Jim was pretty tired by the time we all went to bed.  In fact, we woke him up at the campfire when a very large, loud, bright freight train came rumbling by right past Frank’s house, a mere 150 feet away; he did not remember this the next day.  He did hear the one that rumbled by at 5:30 the following morning, though.

Total Mileage for the Day: 16.0 (including 6.5 miles of portaging)

Photo: Jim Cole

Call Frank Turcotte at this number for all your NFCT/Canada needs

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Ready to depart Newport

Since my Subaru could not fit the four of us and the gear, we had to take two trips to the city dock, where we unloaded at the ramp.  I went to find a place to park; one lot allowed overnight parking only on Mondays, Wednesdays, Fridays and Sundays; the other allowed it only on Tuesdays, Thursdays and (you guessed it) Saturdays.  So I went to the police station (Newport has one).  The lights were on but nobody was home.  I called it quits after ringing the bell four times and shouting the obligatory “Hello?! Anyone here?!!”, parked in one of the lots, crossed my fingers and left the car to its fate.

Paddling northward

Back at the ramp, we quickly loaded up, and Mike hoisted both the U.S. Flag and the Provincial Flag of Quebec.  We got our aquatic nuisance stickers despite the fact that the boat washing station was out of commission, possibly for weeks.  As we paddled north, skies were partly cloudy with a light wind from the southwest…perfect!  And there were very few boats on the water…we saw maybe 4 boats on the U.S. side of the lake.  We saw no one in their yards or on their docks except for a young woman playing with her children on a small beach.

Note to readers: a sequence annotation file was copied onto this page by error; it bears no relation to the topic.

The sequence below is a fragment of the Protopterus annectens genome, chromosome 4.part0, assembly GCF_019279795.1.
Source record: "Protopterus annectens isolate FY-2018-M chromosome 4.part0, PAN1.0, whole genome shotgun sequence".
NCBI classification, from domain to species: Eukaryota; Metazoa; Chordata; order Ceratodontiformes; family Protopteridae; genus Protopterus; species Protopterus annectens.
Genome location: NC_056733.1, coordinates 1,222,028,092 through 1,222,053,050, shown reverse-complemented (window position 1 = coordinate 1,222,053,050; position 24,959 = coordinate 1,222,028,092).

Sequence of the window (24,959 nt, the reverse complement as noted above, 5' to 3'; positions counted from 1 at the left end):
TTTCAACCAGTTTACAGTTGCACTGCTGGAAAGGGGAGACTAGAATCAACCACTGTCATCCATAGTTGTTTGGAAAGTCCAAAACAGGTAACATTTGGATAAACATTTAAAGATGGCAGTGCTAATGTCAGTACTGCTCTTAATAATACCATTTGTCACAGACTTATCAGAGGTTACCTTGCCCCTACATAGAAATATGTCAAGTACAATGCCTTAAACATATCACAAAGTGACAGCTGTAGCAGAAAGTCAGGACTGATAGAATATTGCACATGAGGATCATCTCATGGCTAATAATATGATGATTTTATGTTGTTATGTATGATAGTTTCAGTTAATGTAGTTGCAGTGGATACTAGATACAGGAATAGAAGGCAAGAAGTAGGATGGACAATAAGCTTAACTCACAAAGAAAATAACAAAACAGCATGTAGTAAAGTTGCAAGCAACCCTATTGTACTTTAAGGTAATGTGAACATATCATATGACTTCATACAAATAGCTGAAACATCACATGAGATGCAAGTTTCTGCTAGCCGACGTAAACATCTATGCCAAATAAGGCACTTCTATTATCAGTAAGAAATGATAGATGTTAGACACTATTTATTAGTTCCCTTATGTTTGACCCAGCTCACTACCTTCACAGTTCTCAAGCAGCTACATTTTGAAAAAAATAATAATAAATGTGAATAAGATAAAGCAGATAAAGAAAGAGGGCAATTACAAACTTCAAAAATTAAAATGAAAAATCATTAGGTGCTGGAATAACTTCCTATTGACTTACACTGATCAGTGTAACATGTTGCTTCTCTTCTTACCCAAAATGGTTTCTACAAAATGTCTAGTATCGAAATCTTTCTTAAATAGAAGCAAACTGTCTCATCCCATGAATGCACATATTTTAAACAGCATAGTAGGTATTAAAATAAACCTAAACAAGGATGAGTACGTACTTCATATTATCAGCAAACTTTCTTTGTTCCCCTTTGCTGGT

"We're right here!!"

We reached the wharf at the Canadian border and, as expected, no one was there.  In fact, it looked like no one had been there in decades.  So Mike lifted the yellow phone and whaddaya know! Someone answered!  But whoever it was could not figure out where we were.  We tried everything.  “Lake Memphremagog”; “The Canada/Vermont Border”; “North of Newport”.  We even took the radical step of actually reading the big sign identifying the station as “Leadville Wharf”.  It wasn’t in his computer!  So he checked us in at Highwater and called it good.  We then answered a lot of questions (No the boat doesn’t have a name.  It doesn’t have a registration number either.  Yes, we have a lot of booze) and were on our way with our verification numbers.  So if you plan on smuggling anything into Canada, it is still evident why Lake Memphremagog has been such a popular route over the years.

Jim and Bill headed under Owl's Head

Over the line, it was a different world.  Half the province of Quebec appeared to be out in their boats.  The other half were lounging on their docks or hanging out in their yards.  We proceeded steadily north into the shadow of Owl’s Head Mountain, keeping one eye out for rogue boats and the other eye out for Memphre the Lake Monster.  Neither troubled us.